Edge and Edgeworthity

I’ve had a bit of a gaming week. Finally finished Phoenix Wright: Ace Attorney: Justice For All. I can see why they did a relaunch for Apollo Justice, as by the second installment Phoenix’s continuity and supporting cast had already managed to get quite convoluted. There’s a certain truth to the suggestion that the Ace Attorney games are interactive stories – certainly the twisty narrative, offbeat humour and endearing characters are the primary reasons for playing – but there’s a definite challenge underneath the narrative, if only in trying to work out how to get from the conversation the game is allowing you to have to the solution you think you’re aiming for.

Yes, with total freedom you’d be able to accuse the right suspect and lay out the evidence within the first five minutes of a case, and you have to sit around waiting for the opportunity to test your theory. This doesn’t bother me – it’s a game, the whole point is to work within the rules. These AA games are a real pleasure. I’ve already ordered Trials and Tribulations, and I’m very glad that while that may mark the end of the Phoenix Wright trilogy, there’s at least two more Ace Attorney titles for me after those.

Now, Ace Attorney is a franchise on Nintendo’s dinky DS handheld, but I do dabble in higher tech end of the gaming spectrum, and you don’t get much more high end than Mirror’s Edge, out this week. I downloaded the demo for the 360, and while I’m very glad I did, I also suspect the demo may be as much Mirror’s Edge as most people need. The demo is definitely worth a try though, as by making an effective first person platformer EA have seemingly invented a whole new genre – this is as tactile an exercise in running and jumping as you’re likely to get, a more immersive perspective on the kind of running, scrambling parkour experience demonstrated in games like Assasin’s Creed, but in a futuristic setting. The game as a whole seems a little sterile, and I have the feeling that it’s obstacle course gameplay and simon says combat may get old quite fast, but do get the demo – it’s very possibly the precursor to the kind of thing we’ll be playing in a year or two, and there’s a great kick from the unprecedented sense of motion you get while flexing this new control system.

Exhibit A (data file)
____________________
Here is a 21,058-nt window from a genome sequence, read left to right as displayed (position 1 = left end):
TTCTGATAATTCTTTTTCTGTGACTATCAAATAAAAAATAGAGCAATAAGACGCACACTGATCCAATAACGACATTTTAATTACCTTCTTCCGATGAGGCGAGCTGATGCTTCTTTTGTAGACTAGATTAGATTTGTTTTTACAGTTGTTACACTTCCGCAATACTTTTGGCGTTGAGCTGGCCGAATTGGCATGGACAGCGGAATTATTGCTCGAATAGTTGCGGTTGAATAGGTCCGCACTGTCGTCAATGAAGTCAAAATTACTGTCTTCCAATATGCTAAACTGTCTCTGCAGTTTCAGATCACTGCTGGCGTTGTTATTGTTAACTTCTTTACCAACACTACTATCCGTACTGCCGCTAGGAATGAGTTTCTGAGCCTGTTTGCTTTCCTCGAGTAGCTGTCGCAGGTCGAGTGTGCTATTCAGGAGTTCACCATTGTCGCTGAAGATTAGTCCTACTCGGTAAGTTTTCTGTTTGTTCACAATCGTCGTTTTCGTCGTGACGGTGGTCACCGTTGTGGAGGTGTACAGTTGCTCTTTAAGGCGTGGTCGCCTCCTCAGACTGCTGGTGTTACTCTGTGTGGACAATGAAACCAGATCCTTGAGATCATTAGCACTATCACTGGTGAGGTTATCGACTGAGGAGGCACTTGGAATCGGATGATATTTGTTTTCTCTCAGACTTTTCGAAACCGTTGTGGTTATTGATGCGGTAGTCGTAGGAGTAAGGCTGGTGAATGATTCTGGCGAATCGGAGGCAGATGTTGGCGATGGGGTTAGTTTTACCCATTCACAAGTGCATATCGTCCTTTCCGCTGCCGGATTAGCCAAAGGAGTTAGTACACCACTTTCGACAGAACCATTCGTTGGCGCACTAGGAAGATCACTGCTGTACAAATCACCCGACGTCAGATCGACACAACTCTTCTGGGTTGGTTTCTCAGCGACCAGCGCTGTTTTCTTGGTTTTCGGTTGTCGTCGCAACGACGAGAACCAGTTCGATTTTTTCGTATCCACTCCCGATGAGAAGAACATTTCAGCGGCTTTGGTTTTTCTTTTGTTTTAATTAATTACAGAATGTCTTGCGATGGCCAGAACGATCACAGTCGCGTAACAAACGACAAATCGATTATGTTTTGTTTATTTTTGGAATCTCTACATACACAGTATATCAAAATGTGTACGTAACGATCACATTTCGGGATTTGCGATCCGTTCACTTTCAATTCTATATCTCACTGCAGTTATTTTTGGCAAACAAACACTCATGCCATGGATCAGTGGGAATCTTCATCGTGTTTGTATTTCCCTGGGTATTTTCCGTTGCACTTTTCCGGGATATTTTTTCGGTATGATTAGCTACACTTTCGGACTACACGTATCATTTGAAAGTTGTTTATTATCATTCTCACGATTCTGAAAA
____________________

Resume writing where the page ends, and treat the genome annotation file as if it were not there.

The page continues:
Speaking of demos, the Resident Evil 5 one will apparently be announced soon. Excitement over a hint of an announcement of a demo? Well yes, but this is Resi, and it’s special. Euroshamer has this interview with producer Jun Takeuchi, in which he says:

“If we had the chance to go back and remake Resident Evil 2…you know, I think there is the demand for it. It’s certainly something we would like to consider and think about.”

Come on Capcom, you know it makes sense. Having ported/updated the original time and time again, and translated earlier titles into on-rails shooters and pachinko machines, a proper current gen update of Resident Evil 2 is long overdue – it’s got a great story, and introduced Leon Kennedy and the G-virus along with Raccoon City and the atmospheric environments within it like the police station (revisited in 3 and Outbreak File #2) and so forth. Great as Resi 4 is (and Resi 5 looks) a mass zombie outbreak in a major city is the holy grail of the American zombie genre, and always worth revisiting. My (very sad) dream would be a Resident Evil: Raccoon City game for current systems that weaves the plots (and mainly shared locations) of Resident Evil 2 and 3 together, throwing in some NPCs (the cops, the Umbrella mercenaries) to create a greater sense of chaos as the city succumbs to the zombie hordes. Plllleassse Capcom, pretty please?



November 14, 2008. Tags: , , . Uncategorized.

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